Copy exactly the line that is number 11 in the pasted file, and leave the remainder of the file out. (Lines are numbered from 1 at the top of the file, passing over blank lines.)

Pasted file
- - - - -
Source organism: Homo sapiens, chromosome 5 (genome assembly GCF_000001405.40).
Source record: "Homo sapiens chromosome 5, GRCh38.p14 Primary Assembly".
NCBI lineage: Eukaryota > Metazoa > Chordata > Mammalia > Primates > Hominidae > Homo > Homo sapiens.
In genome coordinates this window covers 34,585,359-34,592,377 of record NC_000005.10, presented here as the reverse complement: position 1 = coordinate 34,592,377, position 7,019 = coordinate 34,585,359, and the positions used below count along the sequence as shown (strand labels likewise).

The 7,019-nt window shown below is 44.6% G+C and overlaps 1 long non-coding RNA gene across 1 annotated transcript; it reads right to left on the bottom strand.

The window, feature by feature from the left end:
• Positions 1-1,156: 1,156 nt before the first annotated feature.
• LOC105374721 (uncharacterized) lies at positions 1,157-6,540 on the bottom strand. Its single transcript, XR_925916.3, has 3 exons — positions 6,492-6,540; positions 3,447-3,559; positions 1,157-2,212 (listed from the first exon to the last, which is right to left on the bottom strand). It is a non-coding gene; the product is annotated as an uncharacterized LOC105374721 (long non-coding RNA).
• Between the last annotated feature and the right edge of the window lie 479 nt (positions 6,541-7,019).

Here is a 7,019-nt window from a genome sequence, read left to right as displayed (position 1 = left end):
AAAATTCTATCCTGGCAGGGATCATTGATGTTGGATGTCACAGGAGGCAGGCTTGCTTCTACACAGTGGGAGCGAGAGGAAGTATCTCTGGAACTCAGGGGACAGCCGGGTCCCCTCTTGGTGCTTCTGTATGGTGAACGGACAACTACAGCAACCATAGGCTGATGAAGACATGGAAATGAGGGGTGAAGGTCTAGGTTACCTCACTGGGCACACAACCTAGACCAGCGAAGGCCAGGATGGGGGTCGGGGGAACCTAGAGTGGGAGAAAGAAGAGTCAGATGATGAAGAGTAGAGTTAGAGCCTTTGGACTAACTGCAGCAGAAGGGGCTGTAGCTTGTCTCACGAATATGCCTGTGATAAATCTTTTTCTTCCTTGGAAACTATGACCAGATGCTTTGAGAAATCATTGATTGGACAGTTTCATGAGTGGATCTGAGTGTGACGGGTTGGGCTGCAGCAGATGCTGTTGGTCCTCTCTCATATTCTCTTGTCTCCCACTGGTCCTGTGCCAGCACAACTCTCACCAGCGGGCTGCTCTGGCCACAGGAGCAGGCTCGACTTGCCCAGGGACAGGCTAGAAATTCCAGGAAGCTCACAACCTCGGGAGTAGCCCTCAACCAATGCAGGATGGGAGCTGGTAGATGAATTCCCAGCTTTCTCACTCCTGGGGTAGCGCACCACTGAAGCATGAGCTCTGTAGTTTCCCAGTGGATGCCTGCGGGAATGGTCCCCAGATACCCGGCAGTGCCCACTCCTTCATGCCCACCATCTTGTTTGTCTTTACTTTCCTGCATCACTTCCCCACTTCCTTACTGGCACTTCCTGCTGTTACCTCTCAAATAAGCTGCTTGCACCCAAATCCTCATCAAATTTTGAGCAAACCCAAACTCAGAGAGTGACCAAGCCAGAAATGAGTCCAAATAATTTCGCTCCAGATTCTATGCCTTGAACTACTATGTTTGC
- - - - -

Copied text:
AAAATTCTATCCTGGCAGGGATCATTGATGTTGGATGTCACAGGAGGCAGGCTTGCTTCTACACAGTGGGAGCGAGAGGAAGTATCTCTGGAACTCAGGGGACAGCCGGGTCCCCTCTTGGTGCTTCTGTATGGTGAACGGACAACTACAGCAACCATAGGCTGATGAAGACATGGAAATGAGGGGTGAAGGTCTAGGTTACCTCACTGGGCACACAACCTAGACCAGCGAAGGCCAGGATGGGGGTCGGGGGAACCTAGAGTGGGAGAAAGAAGAGTCAGATGATGAAGAGTAGAGTTAGAGCCTTTGGACTAACTGCAGCAGAAGGGGCTGTAGCTTGTCTCACGAATATGCCTGTGATAAATCTTTTTCTTCCTTGGAAACTATGACCAGATGCTTTGAGAAATCATTGATTGGACAGTTTCATGAGTGGATCTGAGTGTGACGGGTTGGGCTGCAGCAGATGCTGTTGGTCCTCTCTCATATTCTCTTGTCTCCCACTGGTCCTGTGCCAGCACAACTCTCACCAGCGGGCTGCTCTGGCCACAGGAGCAGGCTCGACTTGCCCAGGGACAGGCTAGAAATTCCAGGAAGCTCACAACCTCGGGAGTAGCCCTCAACCAATGCAGGATGGGAGCTGGTAGATGAATTCCCAGCTTTCTCACTCCTGGGGTAGCGCACCACTGAAGCATGAGCTCTGTAGTTTCCCAGTGGATGCCTGCGGGAATGGTCCCCAGATACCCGGCAGTGCCCACTCCTTCATGCCCACCATCTTGTTTGTCTTTACTTTCCTGCATCACTTCCCCACTTCCTTACTGGCACTTCCTGCTGTTACCTCTCAAATAAGCTGCTTGCACCCAAATCCTCATCAAATTTTGAGCAAACCCAAACTCAGAGAGTGACCAAGCCAGAAATGAGTCCAAATAATTTCGCTCCAGATTCTATGCCTTGAACTACTATGTTTGC